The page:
Sunday, January 9, 2011

Movie Review: The King's Speech

Last night, my husband and I went to the The King's Speech, the movie about how Australian speech therapist Lionel Logue helped King George VI overcome his stammer when he was forced to give public speeches upon gaining the throne after the abdication of his brother, King Edward VIII.  Like almost all the critics, we loved this movie.  It features terrific actors, it captures the look and feel of the time perfectly, it is based on true events, and it has an uplifting ending.  My husband and I don't get out to the movies much, but if we do, this is exactly the kind of movie I want to see.

The subject matter is appropriate for middle school and high school students.  It provides some background on the lead up to World War II, and certainly gives Americans a better picture of the family of the current Queen, Queen Elizabeth II, and of the institution of monarchy altogether.  Even more importantly, I think it gives some great lessons about heroism.  It is a wonderful example of how we might admire someone famous or from a famous family or with a lot of power, and never realize that they, just like all of us, have their own challenges to overcome, their own demons to face.  Colin Firth's "Bertie" is a man who is surrendered to his duty, who is noble and persistent and struggles to live up to what his nation and his people need him to be, even if it is not the path he would have chosen for himself.  Helen Bonham Carter makes a wonderful wife to the would-not-be King, sweet and strong and stoic and compassionate all at once.  (Her performance is especially delightful since the last time we saw her, she was playing Bellatrix Lestrang in the latest Harry Potter movie, where she is pretty much the polar opposite of the role she plays here.)  And Geoffrey Rush's Lionel Logue is an eccentric commoner who never loses his dignity and refuses to be pushed around in the face of the royal juggernaut of honors and procedures, facing down the issues of power and class differences that were quite a big deal at the time.  It is really a film about everyone striving to be their best selves under trying circumstances, which is a message that none of us, but especially our middle and high school students, can hear often enough.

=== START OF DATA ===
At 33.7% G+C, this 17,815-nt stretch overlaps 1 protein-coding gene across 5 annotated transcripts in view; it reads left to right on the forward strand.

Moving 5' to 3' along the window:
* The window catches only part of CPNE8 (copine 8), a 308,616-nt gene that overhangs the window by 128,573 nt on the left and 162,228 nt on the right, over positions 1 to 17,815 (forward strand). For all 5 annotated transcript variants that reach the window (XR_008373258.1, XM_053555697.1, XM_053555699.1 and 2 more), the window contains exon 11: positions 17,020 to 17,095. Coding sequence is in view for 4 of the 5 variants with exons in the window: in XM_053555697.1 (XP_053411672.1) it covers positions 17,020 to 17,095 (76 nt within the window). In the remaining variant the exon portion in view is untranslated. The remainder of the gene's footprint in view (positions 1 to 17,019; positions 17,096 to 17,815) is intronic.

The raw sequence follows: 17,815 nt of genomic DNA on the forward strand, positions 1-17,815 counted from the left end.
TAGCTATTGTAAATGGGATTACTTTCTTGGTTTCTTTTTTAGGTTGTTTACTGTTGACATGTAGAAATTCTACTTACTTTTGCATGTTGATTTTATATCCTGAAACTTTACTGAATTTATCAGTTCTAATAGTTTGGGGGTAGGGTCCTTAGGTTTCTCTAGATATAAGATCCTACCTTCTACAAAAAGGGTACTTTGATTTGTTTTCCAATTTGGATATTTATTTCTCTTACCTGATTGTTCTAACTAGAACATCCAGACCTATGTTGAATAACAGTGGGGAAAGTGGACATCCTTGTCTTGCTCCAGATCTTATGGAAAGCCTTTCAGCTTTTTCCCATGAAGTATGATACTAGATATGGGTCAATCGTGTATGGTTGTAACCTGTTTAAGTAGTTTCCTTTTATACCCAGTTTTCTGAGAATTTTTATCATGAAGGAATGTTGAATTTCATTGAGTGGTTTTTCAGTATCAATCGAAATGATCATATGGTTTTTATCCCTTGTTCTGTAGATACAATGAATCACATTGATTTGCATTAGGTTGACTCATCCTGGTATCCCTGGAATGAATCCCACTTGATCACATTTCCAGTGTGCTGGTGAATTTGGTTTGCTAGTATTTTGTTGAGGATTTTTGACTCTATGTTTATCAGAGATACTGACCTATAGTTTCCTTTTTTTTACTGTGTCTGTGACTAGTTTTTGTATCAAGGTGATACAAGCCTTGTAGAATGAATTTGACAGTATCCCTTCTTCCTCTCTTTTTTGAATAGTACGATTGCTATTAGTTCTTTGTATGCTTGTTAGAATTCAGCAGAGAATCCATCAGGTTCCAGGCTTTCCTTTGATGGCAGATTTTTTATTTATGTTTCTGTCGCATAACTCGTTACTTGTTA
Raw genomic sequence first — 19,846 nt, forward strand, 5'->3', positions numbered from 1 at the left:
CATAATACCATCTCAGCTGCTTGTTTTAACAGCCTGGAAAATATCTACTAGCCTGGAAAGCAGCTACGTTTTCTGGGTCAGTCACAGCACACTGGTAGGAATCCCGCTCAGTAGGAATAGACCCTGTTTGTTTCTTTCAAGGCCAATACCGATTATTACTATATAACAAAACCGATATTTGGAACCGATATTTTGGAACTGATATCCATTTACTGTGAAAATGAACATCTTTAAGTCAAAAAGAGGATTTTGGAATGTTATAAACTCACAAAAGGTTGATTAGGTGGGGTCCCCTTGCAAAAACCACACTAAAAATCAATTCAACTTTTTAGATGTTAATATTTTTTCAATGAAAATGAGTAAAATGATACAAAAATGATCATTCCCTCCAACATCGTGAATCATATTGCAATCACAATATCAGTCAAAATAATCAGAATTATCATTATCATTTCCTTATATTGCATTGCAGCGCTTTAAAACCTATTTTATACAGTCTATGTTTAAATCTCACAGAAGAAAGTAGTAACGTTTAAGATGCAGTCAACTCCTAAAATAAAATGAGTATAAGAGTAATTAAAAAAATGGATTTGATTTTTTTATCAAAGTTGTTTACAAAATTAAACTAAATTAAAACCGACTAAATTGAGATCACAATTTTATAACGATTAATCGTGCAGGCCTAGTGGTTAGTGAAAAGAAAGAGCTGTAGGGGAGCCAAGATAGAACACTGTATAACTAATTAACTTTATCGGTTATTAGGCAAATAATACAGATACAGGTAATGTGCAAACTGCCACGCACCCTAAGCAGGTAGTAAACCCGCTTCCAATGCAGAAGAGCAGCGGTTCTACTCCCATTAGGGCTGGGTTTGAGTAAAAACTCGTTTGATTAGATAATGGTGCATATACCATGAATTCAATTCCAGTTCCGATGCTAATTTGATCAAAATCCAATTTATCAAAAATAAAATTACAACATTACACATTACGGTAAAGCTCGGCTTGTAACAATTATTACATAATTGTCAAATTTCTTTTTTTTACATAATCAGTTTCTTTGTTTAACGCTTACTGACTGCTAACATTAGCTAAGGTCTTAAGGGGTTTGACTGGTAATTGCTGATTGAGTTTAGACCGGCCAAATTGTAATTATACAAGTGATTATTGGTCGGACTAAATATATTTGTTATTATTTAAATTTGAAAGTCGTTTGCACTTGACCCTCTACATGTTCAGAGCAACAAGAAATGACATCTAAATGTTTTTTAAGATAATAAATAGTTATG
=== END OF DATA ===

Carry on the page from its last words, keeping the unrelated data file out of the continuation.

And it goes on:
The issue in sharing this movie with students, however, are several instances of extreme profanity.  The swearing scenes, which are a great contrast to the language in the rest of the movie, serve a dramatic purpose.  Nonetheless, many of us may not feel comfortable taking our children to a movie with language that is profane enough to have earned the film an R rating.

So you may have to wait until it comes out on DVD, and then fast forward over a couple of bits.  Other than that, however, it is a great movie for teaching students a variety of lessons, historical and otherwise.


  1. Profanity has a special role in speech training, because apparently it works differently from the rest of the language, in many disorders. F-word plays a special (brief, but important) role in the movie "Aphasia" we loved, made by a local community: I find the related psychology and neurology fascinating.

    Thank you for the recommendation. I started a speech improvement journey this Fall, and it's been meaningful in deep ways.